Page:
The timing of this report was extremely significant. Two years ago, it was quite common to hear predictions about BNP breaking apart or an end to the Zia-brand of politics. Rovian dreams of Awami League’s permanent majority was quite du jour. BNP was scheduled to have its annual party council at the end of 2009. A feasible connection between Tarique Rahman and a murder charge would not only put BNP’s leadership transition into question, it would have given the government a huge bargaining chip against the largest opposition party.

Julfikar Ali Manik claimed that a “highly privileged document” from “a top accused of the grenade carnage” was the source of this information. This document finally went public on April 7 2011, when Mufti Hannan was brought in front of a magistrate to give a confessional statement that mirrored exactly what the 2009 Daily Star report had claimed. Important to note, Hannan had already confessed to his own involvement in this crime back in 2007. This additional information was only to pave the way for Tarique Rahman and other BNP leaders to be also indicted for the same crime.

Fast forward to September 27, less than a week ago. Having involved everyone the government wanted to involve, the case starts. Mufti Hanna submits a document stating that his supposed confessions were extracted by torture. How does Daily Star cover the story?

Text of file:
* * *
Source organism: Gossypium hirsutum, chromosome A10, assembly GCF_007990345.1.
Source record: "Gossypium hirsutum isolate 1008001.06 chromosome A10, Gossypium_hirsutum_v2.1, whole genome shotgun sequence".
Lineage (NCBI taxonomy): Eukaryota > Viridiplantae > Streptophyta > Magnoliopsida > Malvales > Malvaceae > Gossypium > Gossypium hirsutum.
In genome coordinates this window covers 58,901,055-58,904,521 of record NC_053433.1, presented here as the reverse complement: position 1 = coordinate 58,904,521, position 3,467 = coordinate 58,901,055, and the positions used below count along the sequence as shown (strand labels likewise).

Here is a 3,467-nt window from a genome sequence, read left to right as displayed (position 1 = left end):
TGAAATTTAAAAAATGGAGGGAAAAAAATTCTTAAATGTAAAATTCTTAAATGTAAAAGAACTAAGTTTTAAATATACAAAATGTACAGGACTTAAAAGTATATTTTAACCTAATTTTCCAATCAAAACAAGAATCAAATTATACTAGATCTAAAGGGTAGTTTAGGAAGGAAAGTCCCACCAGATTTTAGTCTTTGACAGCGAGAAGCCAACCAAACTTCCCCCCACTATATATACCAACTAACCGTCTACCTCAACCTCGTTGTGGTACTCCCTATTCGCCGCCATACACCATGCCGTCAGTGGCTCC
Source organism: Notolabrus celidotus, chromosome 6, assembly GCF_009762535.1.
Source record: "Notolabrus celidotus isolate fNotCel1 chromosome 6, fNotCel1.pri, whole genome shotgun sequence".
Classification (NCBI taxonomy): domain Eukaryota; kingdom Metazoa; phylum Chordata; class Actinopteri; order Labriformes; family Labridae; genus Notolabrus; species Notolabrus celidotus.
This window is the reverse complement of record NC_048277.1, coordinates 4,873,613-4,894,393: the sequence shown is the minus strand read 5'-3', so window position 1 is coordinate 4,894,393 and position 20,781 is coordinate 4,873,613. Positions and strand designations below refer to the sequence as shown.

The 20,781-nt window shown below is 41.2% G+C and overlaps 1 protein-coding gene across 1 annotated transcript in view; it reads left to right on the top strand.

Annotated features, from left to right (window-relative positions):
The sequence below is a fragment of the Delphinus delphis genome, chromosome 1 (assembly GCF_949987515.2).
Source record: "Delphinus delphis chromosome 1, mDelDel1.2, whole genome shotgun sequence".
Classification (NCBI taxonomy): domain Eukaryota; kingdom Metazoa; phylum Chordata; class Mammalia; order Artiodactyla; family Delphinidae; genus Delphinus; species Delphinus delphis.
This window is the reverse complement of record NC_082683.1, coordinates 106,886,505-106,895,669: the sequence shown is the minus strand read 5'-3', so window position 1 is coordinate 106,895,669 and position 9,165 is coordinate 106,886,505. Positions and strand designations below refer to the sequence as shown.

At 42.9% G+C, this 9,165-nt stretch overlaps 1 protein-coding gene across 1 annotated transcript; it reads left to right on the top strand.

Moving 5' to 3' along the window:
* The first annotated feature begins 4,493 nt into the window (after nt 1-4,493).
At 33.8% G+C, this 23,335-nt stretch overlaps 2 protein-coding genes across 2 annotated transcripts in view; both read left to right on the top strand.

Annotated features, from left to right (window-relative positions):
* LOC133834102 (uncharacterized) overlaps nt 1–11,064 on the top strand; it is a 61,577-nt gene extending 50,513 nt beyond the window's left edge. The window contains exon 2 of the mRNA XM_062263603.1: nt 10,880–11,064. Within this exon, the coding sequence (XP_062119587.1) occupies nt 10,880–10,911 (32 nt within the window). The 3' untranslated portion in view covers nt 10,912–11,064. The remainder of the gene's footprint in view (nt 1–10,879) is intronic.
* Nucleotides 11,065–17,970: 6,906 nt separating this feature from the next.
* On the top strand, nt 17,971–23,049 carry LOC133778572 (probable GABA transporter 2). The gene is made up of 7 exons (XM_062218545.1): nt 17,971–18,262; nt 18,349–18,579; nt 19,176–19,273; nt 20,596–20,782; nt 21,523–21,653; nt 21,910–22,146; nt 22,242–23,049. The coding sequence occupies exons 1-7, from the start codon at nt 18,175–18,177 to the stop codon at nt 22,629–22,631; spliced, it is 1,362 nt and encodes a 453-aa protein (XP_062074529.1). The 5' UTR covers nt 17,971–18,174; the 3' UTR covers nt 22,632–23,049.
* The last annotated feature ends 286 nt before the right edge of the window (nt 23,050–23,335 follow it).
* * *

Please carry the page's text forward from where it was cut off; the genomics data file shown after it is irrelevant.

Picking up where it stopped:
Daily Star Report on Retraction

It buries the retraction deep into the story. Which is funny, because the news that the government allegedly extracted a confession from a prisoner in its custody, only so that it can frame opposition politicians, ought to be big news. Amar Desh has reproduced the entire petition, including description of the torture. Eyebrows have been raised for less.

Daily Star Report on BNP

The next day, BNP, quiet understandably, held a press conference claiming vindication and pressing for the name of its leaders to be dropped from the charge-sheet. Again, in the headline, Daily Star made no reference to the alleged retraction. A casual reader glancing at the headline, as I did, would have probably thought it referred to some garden-variety claim made in some rally somewhere, and missed this entire back story.

In an incredible counterattack, to make sure the retraction of the confession was downplayed, Daily Star printed a competing news article claiming that Hannan’s legal petition had no standing. The next day, it got eminent jurist State Minister for Law Quamrul Islam to say the same thing.

Daily Star Report on Retraction of Confession